Jeff Babson developed an interest in birds and native animals early in life and attended Arizona State University in pursuit of a degree in marine biology – but decided to foreswear the classroom in favor of “independent” field studies. He moved to Andros where he became fascinated by community ecology – the effects of weather, topography, and habitat on familiar and exotic bird species. While working on Andros he took an extended vacation to do an internship at the Southwestern Research Station in the Chiricahuas. He was introduced to another natural paradise. While there he made the acquaintance of Painted Redstarts, Mexican Jays, Blue-throated Hummingbirds, Javelinas, Black-tailed Rattlesnakes, and many other species. He then realized he had to move to southern Arizona as soon as possible. Fortunately, a few years later the opportunity to move presented itself and he and his wife leapt at it.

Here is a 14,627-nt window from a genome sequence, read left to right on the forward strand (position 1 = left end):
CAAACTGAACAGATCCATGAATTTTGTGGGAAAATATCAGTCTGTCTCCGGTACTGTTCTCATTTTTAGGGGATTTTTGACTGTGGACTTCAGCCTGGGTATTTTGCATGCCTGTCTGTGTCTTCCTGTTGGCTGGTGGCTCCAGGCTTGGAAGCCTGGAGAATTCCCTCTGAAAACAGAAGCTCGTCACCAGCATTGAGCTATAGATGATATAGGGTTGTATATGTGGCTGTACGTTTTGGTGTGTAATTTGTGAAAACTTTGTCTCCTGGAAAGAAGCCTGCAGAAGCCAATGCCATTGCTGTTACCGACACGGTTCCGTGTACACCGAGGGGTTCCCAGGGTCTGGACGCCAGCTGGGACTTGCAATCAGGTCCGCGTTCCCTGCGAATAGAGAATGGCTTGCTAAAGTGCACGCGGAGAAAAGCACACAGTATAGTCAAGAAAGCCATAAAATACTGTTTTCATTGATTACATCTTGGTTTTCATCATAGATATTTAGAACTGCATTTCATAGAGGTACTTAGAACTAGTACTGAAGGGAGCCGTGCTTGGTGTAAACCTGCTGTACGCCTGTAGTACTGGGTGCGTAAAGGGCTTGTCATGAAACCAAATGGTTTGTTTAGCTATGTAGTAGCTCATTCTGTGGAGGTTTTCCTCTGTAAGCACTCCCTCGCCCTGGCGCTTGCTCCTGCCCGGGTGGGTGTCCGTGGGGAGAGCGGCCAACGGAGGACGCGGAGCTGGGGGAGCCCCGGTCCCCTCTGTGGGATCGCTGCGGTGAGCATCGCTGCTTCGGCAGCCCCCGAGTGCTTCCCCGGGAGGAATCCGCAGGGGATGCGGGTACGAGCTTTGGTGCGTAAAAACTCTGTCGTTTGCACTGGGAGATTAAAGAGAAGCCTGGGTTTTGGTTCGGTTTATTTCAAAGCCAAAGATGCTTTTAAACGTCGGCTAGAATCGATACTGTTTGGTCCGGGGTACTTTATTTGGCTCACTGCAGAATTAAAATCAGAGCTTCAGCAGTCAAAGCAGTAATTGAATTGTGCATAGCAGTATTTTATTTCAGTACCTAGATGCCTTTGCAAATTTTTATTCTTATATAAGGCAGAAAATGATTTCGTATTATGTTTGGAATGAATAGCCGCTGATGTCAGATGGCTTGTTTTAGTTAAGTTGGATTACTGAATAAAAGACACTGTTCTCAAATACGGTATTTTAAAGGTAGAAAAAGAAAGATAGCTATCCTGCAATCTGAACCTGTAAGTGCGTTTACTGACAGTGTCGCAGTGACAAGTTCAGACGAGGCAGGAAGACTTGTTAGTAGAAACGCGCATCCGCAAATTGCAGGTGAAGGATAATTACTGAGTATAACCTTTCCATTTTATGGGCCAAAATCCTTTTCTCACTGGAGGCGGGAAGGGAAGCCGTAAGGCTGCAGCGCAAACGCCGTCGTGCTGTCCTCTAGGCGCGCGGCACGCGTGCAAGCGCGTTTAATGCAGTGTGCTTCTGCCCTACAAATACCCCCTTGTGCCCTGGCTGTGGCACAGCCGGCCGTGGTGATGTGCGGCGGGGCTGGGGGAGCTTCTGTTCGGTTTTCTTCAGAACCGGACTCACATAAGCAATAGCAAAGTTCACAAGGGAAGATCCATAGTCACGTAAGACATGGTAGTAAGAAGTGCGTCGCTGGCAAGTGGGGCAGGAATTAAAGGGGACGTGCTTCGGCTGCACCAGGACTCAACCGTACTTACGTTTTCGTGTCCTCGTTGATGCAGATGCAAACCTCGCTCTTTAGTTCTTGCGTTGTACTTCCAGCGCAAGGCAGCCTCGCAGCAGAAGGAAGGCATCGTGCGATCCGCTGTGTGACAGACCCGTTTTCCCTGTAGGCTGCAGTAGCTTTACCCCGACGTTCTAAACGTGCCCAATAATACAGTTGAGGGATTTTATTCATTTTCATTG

When he moved to Arizona he worked at the Arizona-Sonora Desert Museum (ASDM) in the Department of Mammalogy and Ornithology. That enabled him to teach courses at the University of Arizona (U of A) and Pima Community College. He led field trips for ASDM, the U of A, the Tucson Audubon Society, Tucson Botanical Gardens, and others. He has also conducted fieldwork in Arizona on the importance of the saguaro cactus to the avian community. In Mexico, he assisted on hummingbird migration studies, concentrating on the Rufous Hummingbird. Jeff is proud to have met many other fantastic animals since then. He feels as though he lives in the Holy Land of U.S. natural history: Madera Canyon, the Huachucas, the Chiricahuas, the San Pedro River, the list goes on. Jeff feels extremely fortunate to live near places that he had read about for decades, places renowned for the biological wealth that they harbor. Jeff looks forward to sharing these places, and the treasures they contain, with you.